Washington Family Magazine : December 2015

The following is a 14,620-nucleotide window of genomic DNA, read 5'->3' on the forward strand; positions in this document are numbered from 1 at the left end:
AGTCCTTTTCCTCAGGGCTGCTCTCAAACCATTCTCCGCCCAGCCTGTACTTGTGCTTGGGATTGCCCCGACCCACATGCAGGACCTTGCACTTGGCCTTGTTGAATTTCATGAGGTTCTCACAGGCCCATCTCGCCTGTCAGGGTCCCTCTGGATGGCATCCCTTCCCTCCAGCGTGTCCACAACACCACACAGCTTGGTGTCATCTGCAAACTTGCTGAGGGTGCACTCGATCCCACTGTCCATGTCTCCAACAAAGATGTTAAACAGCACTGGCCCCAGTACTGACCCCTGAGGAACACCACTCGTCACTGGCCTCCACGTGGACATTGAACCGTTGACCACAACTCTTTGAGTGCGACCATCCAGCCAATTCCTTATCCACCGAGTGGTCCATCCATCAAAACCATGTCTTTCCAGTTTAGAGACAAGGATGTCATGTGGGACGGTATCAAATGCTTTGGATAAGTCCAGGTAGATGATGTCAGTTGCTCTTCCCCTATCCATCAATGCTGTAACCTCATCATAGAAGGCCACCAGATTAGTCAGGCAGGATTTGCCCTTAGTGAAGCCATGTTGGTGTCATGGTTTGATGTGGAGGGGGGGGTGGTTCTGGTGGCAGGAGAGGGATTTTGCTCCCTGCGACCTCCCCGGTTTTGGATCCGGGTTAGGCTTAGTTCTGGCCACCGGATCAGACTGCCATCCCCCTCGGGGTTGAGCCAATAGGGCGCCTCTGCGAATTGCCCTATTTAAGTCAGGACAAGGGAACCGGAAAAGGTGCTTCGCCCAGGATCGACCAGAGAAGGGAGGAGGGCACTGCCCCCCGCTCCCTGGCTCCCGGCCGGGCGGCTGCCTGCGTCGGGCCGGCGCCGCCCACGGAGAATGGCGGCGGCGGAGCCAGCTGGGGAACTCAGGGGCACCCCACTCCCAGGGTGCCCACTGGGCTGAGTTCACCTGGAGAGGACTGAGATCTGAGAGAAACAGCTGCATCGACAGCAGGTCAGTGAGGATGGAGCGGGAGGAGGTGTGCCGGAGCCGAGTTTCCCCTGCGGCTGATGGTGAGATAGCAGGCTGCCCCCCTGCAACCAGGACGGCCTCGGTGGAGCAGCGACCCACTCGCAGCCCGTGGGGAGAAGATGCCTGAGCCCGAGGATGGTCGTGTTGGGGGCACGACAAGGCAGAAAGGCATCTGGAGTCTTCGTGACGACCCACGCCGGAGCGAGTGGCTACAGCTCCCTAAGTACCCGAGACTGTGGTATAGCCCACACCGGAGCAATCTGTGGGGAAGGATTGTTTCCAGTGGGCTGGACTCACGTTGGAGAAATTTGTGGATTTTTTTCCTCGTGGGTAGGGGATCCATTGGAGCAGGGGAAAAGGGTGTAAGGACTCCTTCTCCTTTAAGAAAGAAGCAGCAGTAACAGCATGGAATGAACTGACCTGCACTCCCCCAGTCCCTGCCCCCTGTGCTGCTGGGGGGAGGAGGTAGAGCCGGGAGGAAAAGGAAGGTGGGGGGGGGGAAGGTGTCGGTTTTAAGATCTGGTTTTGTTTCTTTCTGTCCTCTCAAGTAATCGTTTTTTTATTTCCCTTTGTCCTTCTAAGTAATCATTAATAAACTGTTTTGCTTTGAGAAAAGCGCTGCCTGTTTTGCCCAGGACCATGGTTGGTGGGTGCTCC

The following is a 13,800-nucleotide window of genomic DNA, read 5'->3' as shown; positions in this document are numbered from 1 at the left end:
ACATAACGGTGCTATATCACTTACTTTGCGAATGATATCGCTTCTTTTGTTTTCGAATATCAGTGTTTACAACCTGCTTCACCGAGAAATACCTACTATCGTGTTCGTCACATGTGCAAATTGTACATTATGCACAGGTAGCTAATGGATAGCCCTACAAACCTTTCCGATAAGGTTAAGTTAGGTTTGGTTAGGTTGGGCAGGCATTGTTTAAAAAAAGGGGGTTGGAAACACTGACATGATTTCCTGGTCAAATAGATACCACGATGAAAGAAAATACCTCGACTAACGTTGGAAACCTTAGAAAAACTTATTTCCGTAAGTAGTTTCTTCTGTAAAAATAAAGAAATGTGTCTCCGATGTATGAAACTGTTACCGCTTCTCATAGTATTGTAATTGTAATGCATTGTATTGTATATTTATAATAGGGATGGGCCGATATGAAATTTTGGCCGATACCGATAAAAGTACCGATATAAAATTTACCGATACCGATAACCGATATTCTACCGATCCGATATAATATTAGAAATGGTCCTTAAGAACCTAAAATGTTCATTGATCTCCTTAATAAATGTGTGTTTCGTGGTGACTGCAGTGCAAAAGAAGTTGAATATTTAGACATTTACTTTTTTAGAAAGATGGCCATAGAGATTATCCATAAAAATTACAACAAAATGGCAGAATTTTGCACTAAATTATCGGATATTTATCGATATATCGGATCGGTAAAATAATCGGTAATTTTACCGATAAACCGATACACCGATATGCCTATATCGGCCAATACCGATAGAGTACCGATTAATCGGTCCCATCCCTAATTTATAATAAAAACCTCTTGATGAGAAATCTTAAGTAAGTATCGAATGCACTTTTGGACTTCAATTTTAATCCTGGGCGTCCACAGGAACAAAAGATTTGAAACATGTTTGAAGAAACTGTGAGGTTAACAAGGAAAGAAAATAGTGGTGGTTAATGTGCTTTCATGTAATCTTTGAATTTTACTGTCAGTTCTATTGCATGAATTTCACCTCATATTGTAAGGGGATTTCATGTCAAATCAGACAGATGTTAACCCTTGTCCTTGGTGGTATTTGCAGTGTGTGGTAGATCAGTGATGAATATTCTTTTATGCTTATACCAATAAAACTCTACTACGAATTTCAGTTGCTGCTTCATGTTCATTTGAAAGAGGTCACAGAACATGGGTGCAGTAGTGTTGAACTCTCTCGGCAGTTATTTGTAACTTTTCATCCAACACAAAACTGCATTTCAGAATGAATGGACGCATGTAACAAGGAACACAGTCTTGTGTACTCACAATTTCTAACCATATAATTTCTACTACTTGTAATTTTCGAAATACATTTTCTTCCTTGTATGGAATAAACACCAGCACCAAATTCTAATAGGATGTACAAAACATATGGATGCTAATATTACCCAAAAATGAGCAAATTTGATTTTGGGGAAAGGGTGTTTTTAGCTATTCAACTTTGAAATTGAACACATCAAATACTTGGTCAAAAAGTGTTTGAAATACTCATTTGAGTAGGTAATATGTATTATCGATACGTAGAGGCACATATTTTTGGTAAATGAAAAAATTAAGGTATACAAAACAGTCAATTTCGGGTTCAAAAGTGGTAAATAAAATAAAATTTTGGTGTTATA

12 December 2015 washingtonFAMILY.com IN THE AIR Relax your normal rules. If you don’t typically let your kids have sweets, but the flight attendant is willing to give you some extra cookies, take them! Flying with kids may require you to relax your rules to survive the trip with as little disruption to the people around you as possible. Explain the process to older kids. If your kids have never been on a plane, discuss the security process they will be going through and how it’s for their protection. Kids may be uncomfortable with the process if they were not expecting it, and they may have questions regarding the purpose, which could raise fears. Help eliminate those fears by prepping your kids for what’s to come. Like a Boy Scout, be prepared. Before the trip, go shopping for small toys (the kind you would get in a dollar store), miniature snacks, etc. The trick is to have enough packed to be able to pull something new out at 15-minute intervals — things like coloring books and crayons, puzzles, miniature boxes of LEGOs, sticker books, etc. By being proactive, you can keep them busy before boredom has a chance to strike. O: 301-652-7800 F: 301-652-0622 4300 Montgomer y Ave. Ste. 303 • Bethesda, MD 20814 email@example.com www.steppingstonestherapy.com Stepping Stones Therapy is a pediatric Speech and Language Therapy and Occupational Therapy practice in Bethesda, Mar yland that provides comprehensive evaluations and treatment to children of all ages. We are able to address a wide range of communication, sensor y and lear ning needs. Summer Camp Guide Call: 703-318-1385, Ext. 7# to place your ad! It’s never too early to plan for camp! WASHINGTON Summer Camp Guide Call: 703-318-1385, Ext. 7# to place your ad! It’s never too early to plan for camp! Summer Camp Guide Call: 703-318-1385 to place your ad! It’s never too early to plan for camp! WASHINGTON WASHINGTON Relieve the pressure. It’s all about the ears. Have extra pacifiers, bottles and sippy cups ready for takeoff and landing. Older children can chew gum or suck on a straw (pinch the straw while they suck to make them have to suck harder ). Enlist the support of others. Make friends with the flight attendants; they are pros and have seen it all. Sometimes having them pick up your child for a short walk up and down the aisles will give you a break and soothe the child. And don’t be afraid to ask fellow travelers for help in a pinch. Most people have struggled to travel with their own kids, so they understand what you’re going through. Stay calm. Lastly, remember they’re just children. Travel is stressful enough for adults who understand delays and extra security measures, so children will need extra patience. And try not to be nervous yourself, since little ones tend to feed off the moods of the adults around them. Haley Shapley loves traveling any time of year, although she did once cry in an airport on Christmas Eve. She blogs about living a life in balance at GirlAboutTheWorld.com.